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ANU College of Business and Economics (CBE) experts, Professor Antje Berndt, Professor Andrew Wood and Associate Professor Janice Scealy, were recently recognised by the Australian Research Council (ARC) through receipt of prestigious Discovery Projects funding.
Antje, a Professor of Finance in CBE’s Research School of Finance, Actuarial Studies and Statistics (RSFAS), will use the funding to examine the impact of COVID-19 economic-stimulus measures on corporate stakeholders.
Australia's economic response to COVID-19 saw cash injections to companies and bailouts of some insolvent firms. Antje’s project aims to quantify the market value of these government subsidies and how it was shared across corporate stakeholders.
Antje and her project collaborator, Professor Darrell Duffie from Stanford University, will also contribute to the design of financial stability regimes by developing a world-first dynamic structural model of firm assets that allows for government interventions both prior to and at default.
“Benefits extend to Australian taxpayers through the development of crucial cost-benefit analysis tools aimed at assessing, and enhancing public trust in, the effectiveness of emergency economic relief measures,” shares Antje.
Andrew and Janice, also from RSFAS, will develop new statistical methods for data with non-Euclidean geometric structure – that is, data with very complex structure, an area of research they have worked on together since 2015.
“It is exciting for us to have the opportunity to work on this ARC-funded research project. We will make use of advanced mathematical and statistical ideas and techniques, but our ultimate goal is to develop methods and software that will be practically useful in diverse areas of application,” says Andrew.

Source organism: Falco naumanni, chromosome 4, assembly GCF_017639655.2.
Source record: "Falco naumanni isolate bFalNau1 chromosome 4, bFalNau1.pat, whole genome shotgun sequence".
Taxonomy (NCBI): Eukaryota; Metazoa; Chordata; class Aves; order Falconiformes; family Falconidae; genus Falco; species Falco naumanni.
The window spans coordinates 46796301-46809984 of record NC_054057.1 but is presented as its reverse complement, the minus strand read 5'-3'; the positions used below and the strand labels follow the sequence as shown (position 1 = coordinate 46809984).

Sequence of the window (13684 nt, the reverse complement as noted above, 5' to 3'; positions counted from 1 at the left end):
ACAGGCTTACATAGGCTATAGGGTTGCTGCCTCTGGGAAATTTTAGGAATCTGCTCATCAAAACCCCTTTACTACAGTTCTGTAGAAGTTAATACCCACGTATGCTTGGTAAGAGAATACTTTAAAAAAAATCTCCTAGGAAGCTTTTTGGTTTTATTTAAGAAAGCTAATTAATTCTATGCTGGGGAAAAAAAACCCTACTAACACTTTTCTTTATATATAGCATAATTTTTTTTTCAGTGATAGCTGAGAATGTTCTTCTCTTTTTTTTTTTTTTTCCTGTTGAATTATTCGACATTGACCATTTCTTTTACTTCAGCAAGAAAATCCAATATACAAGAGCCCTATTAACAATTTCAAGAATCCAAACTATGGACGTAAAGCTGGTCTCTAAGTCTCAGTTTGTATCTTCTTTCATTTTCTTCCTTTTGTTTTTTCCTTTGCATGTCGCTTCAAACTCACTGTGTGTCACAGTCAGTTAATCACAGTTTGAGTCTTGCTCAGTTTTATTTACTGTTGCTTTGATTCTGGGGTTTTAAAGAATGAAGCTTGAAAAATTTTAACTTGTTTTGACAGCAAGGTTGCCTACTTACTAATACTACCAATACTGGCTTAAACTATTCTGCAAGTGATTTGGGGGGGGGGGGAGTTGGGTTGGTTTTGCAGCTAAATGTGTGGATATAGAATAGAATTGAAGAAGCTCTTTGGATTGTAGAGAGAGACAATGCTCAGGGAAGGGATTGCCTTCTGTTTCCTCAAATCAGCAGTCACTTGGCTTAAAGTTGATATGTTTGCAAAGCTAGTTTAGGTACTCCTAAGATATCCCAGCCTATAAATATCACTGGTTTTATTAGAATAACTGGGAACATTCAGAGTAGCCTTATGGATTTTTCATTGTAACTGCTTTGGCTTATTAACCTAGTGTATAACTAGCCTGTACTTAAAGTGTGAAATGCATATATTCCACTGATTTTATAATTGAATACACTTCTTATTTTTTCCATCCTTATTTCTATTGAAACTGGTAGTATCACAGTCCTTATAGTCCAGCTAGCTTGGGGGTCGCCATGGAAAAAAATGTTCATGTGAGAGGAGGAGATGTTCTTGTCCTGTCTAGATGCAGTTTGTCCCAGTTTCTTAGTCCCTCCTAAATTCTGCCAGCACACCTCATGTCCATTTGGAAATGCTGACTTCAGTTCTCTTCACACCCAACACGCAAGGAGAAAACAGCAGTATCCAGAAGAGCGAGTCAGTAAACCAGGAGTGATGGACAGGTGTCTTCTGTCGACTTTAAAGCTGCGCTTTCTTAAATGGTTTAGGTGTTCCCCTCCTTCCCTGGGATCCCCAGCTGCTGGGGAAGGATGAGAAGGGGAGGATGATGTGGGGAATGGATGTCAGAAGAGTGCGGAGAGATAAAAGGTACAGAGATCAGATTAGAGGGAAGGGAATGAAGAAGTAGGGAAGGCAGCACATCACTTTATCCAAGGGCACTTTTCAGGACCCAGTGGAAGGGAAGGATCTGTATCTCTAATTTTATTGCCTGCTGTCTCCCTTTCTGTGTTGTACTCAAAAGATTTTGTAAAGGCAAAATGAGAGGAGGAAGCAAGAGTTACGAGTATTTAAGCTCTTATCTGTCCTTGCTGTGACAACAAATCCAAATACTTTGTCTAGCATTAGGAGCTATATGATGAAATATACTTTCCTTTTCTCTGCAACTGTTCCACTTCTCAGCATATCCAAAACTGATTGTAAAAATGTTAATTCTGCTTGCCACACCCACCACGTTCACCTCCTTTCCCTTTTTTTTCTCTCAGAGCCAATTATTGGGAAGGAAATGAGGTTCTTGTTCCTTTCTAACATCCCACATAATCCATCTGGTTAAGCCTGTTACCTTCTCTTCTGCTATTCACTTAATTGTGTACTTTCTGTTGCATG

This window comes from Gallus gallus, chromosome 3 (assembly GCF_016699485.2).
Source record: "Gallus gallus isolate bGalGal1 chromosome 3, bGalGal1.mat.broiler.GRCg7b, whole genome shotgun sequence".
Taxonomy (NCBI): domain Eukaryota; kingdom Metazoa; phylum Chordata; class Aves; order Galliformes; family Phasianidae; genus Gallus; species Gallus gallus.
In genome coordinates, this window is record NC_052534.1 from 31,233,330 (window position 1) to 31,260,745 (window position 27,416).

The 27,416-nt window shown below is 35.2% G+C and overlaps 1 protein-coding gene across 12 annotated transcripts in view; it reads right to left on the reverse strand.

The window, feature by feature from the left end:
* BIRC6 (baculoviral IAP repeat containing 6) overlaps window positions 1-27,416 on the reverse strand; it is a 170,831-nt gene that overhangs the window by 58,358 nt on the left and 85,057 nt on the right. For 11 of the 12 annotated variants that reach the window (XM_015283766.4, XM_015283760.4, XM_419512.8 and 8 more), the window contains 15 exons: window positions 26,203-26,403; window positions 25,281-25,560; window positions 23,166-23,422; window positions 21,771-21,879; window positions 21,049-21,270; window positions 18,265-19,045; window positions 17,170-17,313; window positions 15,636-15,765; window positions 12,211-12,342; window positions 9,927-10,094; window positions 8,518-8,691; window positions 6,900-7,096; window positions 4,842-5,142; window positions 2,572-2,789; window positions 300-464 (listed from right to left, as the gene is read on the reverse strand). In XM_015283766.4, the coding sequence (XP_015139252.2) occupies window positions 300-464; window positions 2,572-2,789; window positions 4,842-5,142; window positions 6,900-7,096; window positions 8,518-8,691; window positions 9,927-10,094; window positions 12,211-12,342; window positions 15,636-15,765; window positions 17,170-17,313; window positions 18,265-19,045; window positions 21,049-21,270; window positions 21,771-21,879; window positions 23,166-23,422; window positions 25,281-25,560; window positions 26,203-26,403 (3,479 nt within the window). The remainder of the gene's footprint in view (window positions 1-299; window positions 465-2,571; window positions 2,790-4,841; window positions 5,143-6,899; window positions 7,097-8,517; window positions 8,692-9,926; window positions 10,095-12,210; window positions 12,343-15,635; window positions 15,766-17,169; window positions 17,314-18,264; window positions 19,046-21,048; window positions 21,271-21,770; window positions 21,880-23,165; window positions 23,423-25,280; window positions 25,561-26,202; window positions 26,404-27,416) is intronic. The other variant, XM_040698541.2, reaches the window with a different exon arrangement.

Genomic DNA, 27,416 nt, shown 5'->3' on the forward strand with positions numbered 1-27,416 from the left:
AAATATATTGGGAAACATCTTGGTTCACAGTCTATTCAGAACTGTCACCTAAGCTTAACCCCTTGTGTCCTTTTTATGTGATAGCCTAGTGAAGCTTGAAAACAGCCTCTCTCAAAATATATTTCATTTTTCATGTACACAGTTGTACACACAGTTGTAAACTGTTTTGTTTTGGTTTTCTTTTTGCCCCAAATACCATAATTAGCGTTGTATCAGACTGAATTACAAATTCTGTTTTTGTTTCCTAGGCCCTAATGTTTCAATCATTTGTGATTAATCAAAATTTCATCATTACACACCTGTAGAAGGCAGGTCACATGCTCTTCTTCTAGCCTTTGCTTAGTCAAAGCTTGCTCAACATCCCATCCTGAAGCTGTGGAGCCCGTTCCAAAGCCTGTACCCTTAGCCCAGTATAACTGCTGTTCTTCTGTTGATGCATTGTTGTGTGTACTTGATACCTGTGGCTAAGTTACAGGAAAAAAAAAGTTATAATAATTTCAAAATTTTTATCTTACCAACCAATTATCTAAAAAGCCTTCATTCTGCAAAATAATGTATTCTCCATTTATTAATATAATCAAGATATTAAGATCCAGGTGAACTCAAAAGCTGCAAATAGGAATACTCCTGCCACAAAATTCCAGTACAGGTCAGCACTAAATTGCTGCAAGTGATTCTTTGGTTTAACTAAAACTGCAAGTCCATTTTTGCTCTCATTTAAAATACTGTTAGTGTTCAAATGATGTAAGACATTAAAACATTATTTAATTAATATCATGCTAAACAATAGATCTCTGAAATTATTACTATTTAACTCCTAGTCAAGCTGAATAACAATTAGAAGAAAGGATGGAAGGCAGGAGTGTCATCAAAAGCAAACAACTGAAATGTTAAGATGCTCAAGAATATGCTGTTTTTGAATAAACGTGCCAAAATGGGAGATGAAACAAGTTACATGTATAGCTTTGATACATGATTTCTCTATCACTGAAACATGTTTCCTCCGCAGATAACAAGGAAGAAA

Their research and new methodologies are applicable to a wide range of non-Euclidean data types arising in many fields of science, health, business and technology. The expected outcomes will benefit a broad range of applications, including finance (predicting Australian stock returns) and the modelling of electroencephalography, geochemical and X-ray tumour image data.
“The impact of the research outcomes on health is expected to be enormous, and includes a large improvement in the diagnosis of epilepsy, as well as saving lives by providing a new suite of quantitative tools to help detect cancers quicker from image data,” shares Janice.
Antje, Andrew and Janice’s funding successes take the total number of ARC-funded projects involving CBE researchers to 18.
Associate Professor Steve Sault, Director of RSFAS, joins the College in congratulating Antje, Andrew and Janice on receiving these highly competitive grants.
“This is a fantastic outcome for Antje, Andrew and Janice and highlights the excellent research they are doing within the School. I congratulate them on receiving this ARC funding and look forward to seeing the outcomes from their respective research projects,” he says.
The College is always keen to explore research collaborations with the public and private sector and to reconnect with alumni. Please get in touch if you would like to know more about partnering with us.